Hi everyone! Chances are most of you have owned at least one piece of enamelware at some point in your life. My grandmother owned many and used an enamelware basin in her sink to wash dishes in until the day she died. She watered her house plants with a white quart-sized enamel pitcher that had measurements written down the side. One of my prized possessions is a nicely speckled blue enamelware cup that I inherited after she died. I have to admit to a deep affection for enamelware of any kind. I enjoy both decorating with it and selling it as I find it to be a good seller.
Initially developed in Western Europe in the 1700s, the process of enameling metal pots and pans made its way to America in the mid-1800s. The basin above is an example of marbled enamelware. It sold in my Etsy shop for $16.99 several months ago (2014).
The enameling process begins with the application of a thick enamel paste to metal cook ware, and then heating it to very high temperatures, thereby fusing the coating to the metal and creating an enamel surface. Most enamelware is unmarked. This white colander sold in my Etsy shop several months ago, also for $16.99 (2014).
Collectors tend to enjoy the more colorful pieces of enamelware, rather than plain white, however certain forms like the colander and this small pitcher are more desirable than say a plain white basin. This pitcher sold in my shop for $12.00 (2016).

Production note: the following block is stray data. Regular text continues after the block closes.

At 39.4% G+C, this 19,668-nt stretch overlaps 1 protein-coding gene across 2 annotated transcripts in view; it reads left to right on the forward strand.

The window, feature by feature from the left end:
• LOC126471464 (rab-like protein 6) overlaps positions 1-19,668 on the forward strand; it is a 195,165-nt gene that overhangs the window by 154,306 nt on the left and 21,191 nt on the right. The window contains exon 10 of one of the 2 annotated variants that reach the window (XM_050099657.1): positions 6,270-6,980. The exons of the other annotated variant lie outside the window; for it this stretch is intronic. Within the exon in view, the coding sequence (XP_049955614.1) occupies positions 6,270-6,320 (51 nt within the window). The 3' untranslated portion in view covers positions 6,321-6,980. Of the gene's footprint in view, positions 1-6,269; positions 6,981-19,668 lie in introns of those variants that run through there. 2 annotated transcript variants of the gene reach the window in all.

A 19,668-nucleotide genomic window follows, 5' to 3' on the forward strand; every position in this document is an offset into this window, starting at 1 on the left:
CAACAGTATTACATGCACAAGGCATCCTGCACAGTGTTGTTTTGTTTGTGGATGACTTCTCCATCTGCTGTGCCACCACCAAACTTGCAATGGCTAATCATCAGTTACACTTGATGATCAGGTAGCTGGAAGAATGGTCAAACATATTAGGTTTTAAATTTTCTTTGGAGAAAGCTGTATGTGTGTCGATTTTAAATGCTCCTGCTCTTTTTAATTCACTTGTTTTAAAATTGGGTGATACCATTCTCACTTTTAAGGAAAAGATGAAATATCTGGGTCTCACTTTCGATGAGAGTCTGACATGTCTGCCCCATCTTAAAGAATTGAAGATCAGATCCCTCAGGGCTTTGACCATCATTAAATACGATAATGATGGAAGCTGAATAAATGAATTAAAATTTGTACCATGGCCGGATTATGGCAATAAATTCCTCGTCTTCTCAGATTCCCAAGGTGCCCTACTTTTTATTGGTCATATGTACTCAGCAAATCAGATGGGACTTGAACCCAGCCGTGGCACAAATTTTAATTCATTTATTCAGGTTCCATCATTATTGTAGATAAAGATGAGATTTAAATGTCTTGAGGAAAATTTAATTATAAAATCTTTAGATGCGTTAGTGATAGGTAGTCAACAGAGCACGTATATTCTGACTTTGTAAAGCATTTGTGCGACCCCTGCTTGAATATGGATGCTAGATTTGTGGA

This lunch bucket (or strawberry pail) serves as another example of a desired form. It also sold from my shop, for $18.00 (2016).
Enamel helped preserve the metal and prevented foods from developing a metallic taste, as well as protecting one’s dinner from rust. This newer red and white spattered ladle sold from my Etsy shop for $11.99.
While this green and white swirl cup sold for $5.99 out of my shop (2016).
Collectors use a variety of terms when discussing enamelware, including graniteware and agateware. I grew up calling it all enamelware, and the terms seem fairly interchangeable, so I’m sticking with it. This nice-sized coffee pot sold for $35.00 at my shop (2015).
When lower priced aluminum pots and pans started to become available, enamelware’s popularity declined. It’s tendency to ding and chip fairly easily didn’t help. I purchased these two robin’s egg blue pieces at separate sales on the same day. What are the odds, right? My feeling is that this large punch-bowl-like piece was manufactured in Poland or Czechoslovakia–just a feeling. I’ll be listing this unique bowl and ladle in my shop shortly. The bowl is worth $45-50.00 and the ladle, $15-20.00. (SOLD for $65.00 in my shop.)
It comes with a nice wooden handle, dating this piece to before the turn of the century. It is worth about $45-50.00 (would be higher if it had its lid). It sold from my shop for $34.00 (2016).
Mid-century modern Catherineholm enamel bowls like these are extremely popular right now. Produced in Denmark and bearing a lotus pattern, each 5.5″ bowl is worth $50-60.00. Available. The simple white lotus pattern against the aqua background is striking, isn’t it? I hope today’s post answers any questions you may have had about enamelware, and I wish you luck in finding your first (or your hundred and first) piece while out shopping for vintage. Happy hunting!
If you enjoyed this post, sign up via email
and receive every post directly in your inbox.